Five things people get wrong about activism

Everyone has a part to play in fighting the climate crisis, but there are lots of myths flying around that can stop people getting involved. Let's set the record straight.


Greenpeace is recruiting new activists to join peaceful protests and direct actions – because fighting the climate crisis takes all of us! 

But right now, environmental activism doesn’t always feel safe or welcoming for those who need it most. We’re working hard to build a more inclusive activist community, but there are also lots of myths about activism that can put people off. So let’s set the record straight.

You don’t have to be an expert

Some people worry that they don’t know enough about climate change or environmental policy to get involved. But you don’t need lots of technical knowledge to be a good activist. As long as you’re willing to learn about and advocate for nature, climate and social justice, you’re in the right place!

Learn about the issues

You don’t have to be fearless

Activists are often described as brave, and sometimes it does take a bit of courage to stand up for what’s right. But it’s normal to be nervous! We all get nervous in the run-up to an action, but that’s when we pull together and support each other. And remember: being part of a team doing protests and actions can be incredibly empowering.

Watch: what it’s like to be a Greenpeace activist

You don’t have to be super-fit

It might seem like activists are always running, climbing and bouncing around in boats, but in reality, lots of activism isn’t very physical. There are so many different roles for activists: talking to the public, occupying a space, taking care of other activists and much more. We all bring different skills and interests to an action, and whatever your physical abilities, there’ll be a useful part to play.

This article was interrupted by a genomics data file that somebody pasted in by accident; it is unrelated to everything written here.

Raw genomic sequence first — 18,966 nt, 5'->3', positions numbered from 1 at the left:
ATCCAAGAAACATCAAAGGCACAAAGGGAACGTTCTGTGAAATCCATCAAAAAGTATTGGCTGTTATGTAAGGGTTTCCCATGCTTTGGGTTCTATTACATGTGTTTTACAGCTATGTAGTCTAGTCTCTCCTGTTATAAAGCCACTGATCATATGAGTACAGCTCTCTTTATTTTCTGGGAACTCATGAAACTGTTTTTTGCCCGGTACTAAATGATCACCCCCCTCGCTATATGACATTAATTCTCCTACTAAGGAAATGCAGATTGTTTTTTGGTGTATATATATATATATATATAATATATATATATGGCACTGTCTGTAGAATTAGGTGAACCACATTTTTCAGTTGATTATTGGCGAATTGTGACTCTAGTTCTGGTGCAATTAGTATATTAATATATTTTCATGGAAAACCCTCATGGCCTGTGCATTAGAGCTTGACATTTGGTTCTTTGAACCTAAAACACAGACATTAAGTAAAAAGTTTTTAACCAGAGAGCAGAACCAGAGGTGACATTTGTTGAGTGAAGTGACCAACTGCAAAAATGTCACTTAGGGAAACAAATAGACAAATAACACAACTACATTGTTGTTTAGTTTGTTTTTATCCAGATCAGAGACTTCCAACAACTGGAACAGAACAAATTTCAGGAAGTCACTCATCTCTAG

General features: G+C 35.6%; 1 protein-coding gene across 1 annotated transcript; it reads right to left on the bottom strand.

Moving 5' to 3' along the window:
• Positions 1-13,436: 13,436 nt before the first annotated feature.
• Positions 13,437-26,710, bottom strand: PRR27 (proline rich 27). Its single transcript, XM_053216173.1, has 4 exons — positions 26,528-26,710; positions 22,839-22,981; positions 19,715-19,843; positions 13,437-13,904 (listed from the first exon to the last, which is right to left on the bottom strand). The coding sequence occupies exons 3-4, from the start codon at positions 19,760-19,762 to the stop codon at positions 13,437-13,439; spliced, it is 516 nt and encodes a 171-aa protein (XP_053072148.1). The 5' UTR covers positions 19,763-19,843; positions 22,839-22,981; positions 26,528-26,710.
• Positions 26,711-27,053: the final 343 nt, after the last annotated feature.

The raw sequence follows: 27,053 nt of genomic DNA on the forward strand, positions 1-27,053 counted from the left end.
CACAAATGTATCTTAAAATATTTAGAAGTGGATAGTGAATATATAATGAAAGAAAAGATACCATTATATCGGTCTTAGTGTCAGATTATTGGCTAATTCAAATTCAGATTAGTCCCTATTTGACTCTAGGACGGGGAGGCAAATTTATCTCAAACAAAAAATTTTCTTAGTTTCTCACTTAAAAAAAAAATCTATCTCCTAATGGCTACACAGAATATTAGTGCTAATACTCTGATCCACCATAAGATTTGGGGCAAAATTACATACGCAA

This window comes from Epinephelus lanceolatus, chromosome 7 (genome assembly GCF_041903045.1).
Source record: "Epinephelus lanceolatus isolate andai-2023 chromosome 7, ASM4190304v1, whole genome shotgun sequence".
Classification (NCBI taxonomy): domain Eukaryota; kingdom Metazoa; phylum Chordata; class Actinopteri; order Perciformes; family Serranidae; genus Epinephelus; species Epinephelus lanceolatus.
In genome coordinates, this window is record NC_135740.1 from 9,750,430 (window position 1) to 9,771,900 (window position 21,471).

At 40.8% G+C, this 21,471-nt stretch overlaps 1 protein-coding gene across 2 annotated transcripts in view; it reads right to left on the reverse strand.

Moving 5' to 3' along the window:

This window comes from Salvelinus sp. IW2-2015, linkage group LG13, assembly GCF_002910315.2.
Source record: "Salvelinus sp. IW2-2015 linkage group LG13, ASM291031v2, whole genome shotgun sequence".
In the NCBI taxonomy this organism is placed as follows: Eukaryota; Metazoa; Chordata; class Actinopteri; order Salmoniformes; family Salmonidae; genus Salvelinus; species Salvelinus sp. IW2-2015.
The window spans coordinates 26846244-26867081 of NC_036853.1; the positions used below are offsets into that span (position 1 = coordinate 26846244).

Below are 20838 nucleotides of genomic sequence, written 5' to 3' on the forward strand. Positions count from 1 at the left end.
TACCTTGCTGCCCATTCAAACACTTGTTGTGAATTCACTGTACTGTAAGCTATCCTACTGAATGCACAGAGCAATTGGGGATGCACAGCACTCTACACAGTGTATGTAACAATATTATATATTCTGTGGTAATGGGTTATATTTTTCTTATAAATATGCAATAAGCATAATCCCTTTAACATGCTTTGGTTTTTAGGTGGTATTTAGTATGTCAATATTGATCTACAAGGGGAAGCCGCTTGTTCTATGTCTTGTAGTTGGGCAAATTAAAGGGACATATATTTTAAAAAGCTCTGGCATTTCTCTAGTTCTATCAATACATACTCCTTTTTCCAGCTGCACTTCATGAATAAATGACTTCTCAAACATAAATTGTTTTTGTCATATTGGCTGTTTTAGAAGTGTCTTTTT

See the different roles for activists

You won’t be on your own

Although activism does involve some calculated risks, the safety and welfare of activists is always Greenpeace’s top priority. You’ll always be thoroughly briefed and fully trained, and our legal team and welfare volunteers are there to support you every step of the way. As well as your immediate team on a specific action, there’s a friendly, well organised activist community on hand for the times between actions.

Learn more about safety and welfare

Activism changes the world

Peaceful protest isn’t the only way to fight for a cause, but it is a powerful, proven tool for changing the world. Through activism, people have won rights we hardly even think about now. The weekend, for example, wasn’t firmly established until the 1930s, after many years of campaigning by trade unions and civil society beginning in the late 1800s. There’s a rich history of successful resistance movements, and Greenpeace owes many of its victories to the tactics and knowledge they developed.

How activism changes the world

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